Beyond Borders
Paramount // R // October 24, 2003
Review by Megan Denny | posted October 22, 2003
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Beyond Borders

There is a fine line to be walked when it comes to a politically-themed dramatic film. On the one hand, the filmmakers have made the admirable decision to educate as well as entertain, but they can't beat the audience to death with the injustices of the world. So, the writer will often throw in a love story and use the political situation as a kind of backdrop. At this point, they run the risk of creating the film with two brains that will ultimately destroy itself.
...welcome to Beyond Borders.

Angelina Jolie plays Sarah, the wife of a wealthy Englishman. After an impassioned political demonstration, she is inspired to pursue relief work as a career. She travels to Africa where she meets a doctor named Nick Callahan (played by Clive Owen). Nick ridicules Sarah and calls her nave, but her determination only grows. She returns to England and eventually assumes a position at the United Nations.

Meanwhile, Nick and his fellow aid workers find themselves perpetually running short of supplies due to corrupt government leadership in Ethiopia. They are faced with the decision of either giving up their aid program, or accepting the help of a wealthy benefactor who will provide food and medical supplies so long as contraband guns and other weapons can be snuck into the shipments.

On the film's official website, the president of an international relief organization is quoted as saying Beyond Borders is an accurate portrayal of "the desperation of the people on both sides of the equation those who are in need and those who are trying to help them." If this is truly the case, then Beyond Borders is a film of some social significance and the filmmakers are to be commended.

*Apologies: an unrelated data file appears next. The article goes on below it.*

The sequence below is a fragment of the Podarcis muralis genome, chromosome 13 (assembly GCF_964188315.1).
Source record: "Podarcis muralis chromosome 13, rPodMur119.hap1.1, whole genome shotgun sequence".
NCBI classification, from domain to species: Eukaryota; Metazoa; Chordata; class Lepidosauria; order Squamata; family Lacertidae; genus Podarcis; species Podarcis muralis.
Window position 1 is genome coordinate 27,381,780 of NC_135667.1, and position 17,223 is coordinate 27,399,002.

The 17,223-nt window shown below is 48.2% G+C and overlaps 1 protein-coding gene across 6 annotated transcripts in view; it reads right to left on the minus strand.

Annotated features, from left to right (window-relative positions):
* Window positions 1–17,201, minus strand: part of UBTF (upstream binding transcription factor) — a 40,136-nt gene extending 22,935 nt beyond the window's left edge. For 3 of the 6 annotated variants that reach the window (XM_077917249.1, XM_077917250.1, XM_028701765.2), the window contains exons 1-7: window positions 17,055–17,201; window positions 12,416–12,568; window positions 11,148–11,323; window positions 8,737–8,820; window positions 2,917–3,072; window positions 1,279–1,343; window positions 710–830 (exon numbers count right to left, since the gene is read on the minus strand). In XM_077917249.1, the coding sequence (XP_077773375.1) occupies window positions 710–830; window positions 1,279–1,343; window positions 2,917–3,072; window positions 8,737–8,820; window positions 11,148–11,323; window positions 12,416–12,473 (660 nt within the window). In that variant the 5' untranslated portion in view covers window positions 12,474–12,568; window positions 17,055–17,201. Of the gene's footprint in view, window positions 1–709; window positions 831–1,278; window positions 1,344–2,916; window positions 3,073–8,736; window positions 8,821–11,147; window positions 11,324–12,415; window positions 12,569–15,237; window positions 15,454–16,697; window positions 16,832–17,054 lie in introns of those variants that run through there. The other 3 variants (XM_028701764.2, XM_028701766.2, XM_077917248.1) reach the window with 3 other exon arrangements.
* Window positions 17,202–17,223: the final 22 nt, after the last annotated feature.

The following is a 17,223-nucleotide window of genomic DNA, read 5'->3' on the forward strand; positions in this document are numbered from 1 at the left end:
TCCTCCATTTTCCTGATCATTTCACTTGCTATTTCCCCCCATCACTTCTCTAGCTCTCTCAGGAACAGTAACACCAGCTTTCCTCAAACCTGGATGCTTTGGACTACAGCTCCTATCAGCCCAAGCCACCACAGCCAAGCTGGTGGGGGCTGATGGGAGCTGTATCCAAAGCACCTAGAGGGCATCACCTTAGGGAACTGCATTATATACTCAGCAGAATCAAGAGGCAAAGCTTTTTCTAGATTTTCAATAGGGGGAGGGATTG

So why are they marketing this film as a romantic epic? Despite what the trailer and all the promotional material might have you believe, Beyond Borders isn't a romantic film. The major settings include: famine and disease-ridden Ethiopia in the 1980s, Cambodia under the Khmer Rouge and the mid-90s war in Chechnya. Can you feel the love tonight? At the screening I attended, one man walked out at the image of a starving (CG) baby watching a vulture pick at his mother. Angelina Jolie and Clive Owen are plenty sexy but the mood just isn't right.

All the elements are present in Beyond Borders for a good film. It's just that someone needs to decide whether this film is a gritty political drama OR an epic love story and then re-write the thing. In said re-write all the heavy-handed dialogue has to go go go. At one point, early in the film, Clive Owen delivers a monologue in which he visibly seems to be repressing his own gag reflex. The speech included the line "If everyone I lose has a name..." and was a horrific piece of writing.

Angelina Jolie was perfectly acceptable in the role of Sarah and her real-life humanitarian work lends credibility to the role. Aside from a few impassioned speeches, the film was surprisingly free of overtly self-celebratory moments.

All in all, Beyond Borders has some interesting things to say, it just doesn't say them very well. With a good portion of the audience going to this film expecting a romance, they are bound to be let down and I will be shocked if this film does any business at the box office after its first weekend. It's really a shame because the film industry could stand to make a few more films in the political spirit of Beyond Borders.

-Megan A. Denny



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